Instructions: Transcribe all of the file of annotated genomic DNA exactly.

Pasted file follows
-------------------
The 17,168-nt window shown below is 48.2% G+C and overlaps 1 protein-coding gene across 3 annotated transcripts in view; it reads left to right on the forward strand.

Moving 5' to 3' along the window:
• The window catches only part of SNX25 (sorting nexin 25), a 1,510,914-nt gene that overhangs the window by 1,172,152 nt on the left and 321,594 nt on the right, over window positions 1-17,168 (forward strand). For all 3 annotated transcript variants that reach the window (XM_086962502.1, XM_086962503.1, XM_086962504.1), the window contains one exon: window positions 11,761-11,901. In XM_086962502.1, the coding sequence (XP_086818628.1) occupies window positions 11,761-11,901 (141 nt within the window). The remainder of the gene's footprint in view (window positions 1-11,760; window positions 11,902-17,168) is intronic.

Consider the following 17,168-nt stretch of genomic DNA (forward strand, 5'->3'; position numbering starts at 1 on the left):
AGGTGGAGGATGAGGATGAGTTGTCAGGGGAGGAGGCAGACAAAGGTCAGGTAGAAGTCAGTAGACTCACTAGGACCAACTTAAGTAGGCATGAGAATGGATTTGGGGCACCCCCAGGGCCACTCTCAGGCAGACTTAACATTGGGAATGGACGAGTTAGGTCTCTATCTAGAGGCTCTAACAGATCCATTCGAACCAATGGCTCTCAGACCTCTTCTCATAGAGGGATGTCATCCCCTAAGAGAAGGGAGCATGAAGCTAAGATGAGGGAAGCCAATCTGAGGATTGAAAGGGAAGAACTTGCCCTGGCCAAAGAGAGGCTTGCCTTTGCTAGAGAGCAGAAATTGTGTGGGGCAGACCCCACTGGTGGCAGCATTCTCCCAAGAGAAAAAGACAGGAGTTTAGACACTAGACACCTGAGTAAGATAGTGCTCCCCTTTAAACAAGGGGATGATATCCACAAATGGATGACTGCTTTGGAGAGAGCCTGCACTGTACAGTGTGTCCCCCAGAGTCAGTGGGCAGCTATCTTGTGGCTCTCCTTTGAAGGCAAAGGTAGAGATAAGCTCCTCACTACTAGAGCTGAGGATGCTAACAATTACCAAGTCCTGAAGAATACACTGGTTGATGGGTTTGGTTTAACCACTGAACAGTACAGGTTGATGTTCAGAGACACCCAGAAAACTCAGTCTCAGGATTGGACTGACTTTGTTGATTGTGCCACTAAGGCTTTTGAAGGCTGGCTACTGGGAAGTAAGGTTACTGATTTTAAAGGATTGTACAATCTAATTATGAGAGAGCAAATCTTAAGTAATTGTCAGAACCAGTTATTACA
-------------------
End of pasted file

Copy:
The 17,168-nt window shown below is 48.2% G+C and overlaps 1 protein-coding gene across 3 annotated transcripts in view; it reads left to right on the forward strand.

Moving 5' to 3' along the window:
• The window catches only part of SNX25 (sorting nexin 25), a 1,510,914-nt gene that overhangs the window by 1,172,152 nt on the left and 321,594 nt on the right, over window positions 1-17,168 (forward strand). For all 3 annotated transcript variants that reach the window (XM_086962502.1, XM_086962503.1, XM_086962504.1), the window contains one exon: window positions 11,761-11,901. In XM_086962502.1, the coding sequence (XP_086818628.1) occupies window positions 11,761-11,901 (141 nt within the window). The remainder of the gene's footprint in view (window positions 1-11,760; window positions 11,902-17,168) is intronic.

Consider the following 17,168-nt stretch of genomic DNA (forward strand, 5'->3'; position numbering starts at 1 on the left):
AGGTGGAGGATGAGGATGAGTTGTCAGGGGAGGAGGCAGACAAAGGTCAGGTAGAAGTCAGTAGACTCACTAGGACCAACTTAAGTAGGCATGAGAATGGATTTGGGGCACCCCCAGGGCCACTCTCAGGCAGACTTAACATTGGGAATGGACGAGTTAGGTCTCTATCTAGAGGCTCTAACAGATCCATTCGAACCAATGGCTCTCAGACCTCTTCTCATAGAGGGATGTCATCCCCTAAGAGAAGGGAGCATGAAGCTAAGATGAGGGAAGCCAATCTGAGGATTGAAAGGGAAGAACTTGCCCTGGCCAAAGAGAGGCTTGCCTTTGCTAGAGAGCAGAAATTGTGTGGGGCAGACCCCACTGGTGGCAGCATTCTCCCAAGAGAAAAAGACAGGAGTTTAGACACTAGACACCTGAGTAAGATAGTGCTCCCCTTTAAACAAGGGGATGATATCCACAAATGGATGACTGCTTTGGAGAGAGCCTGCACTGTACAGTGTGTCCCCCAGAGTCAGTGGGCAGCTATCTTGTGGCTCTCCTTTGAAGGCAAAGGTAGAGATAAGCTCCTCACTACTAGAGCTGAGGATGCTAACAATTACCAAGTCCTGAAGAATACACTGGTTGATGGGTTTGGTTTAACCACTGAACAGTACAGGTTGATGTTCAGAGACACCCAGAAAACTCAGTCTCAGGATTGGACTGACTTTGTTGATTGTGCCACTAAGGCTTTTGAAGGCTGGCTACTGGGAAGTAAGGTTACTGATTTTAAAGGATTGTACAATCTAATTATGAGAGAGCAAATCTTAAGTAATTGTCAGAACCAGTTATTACA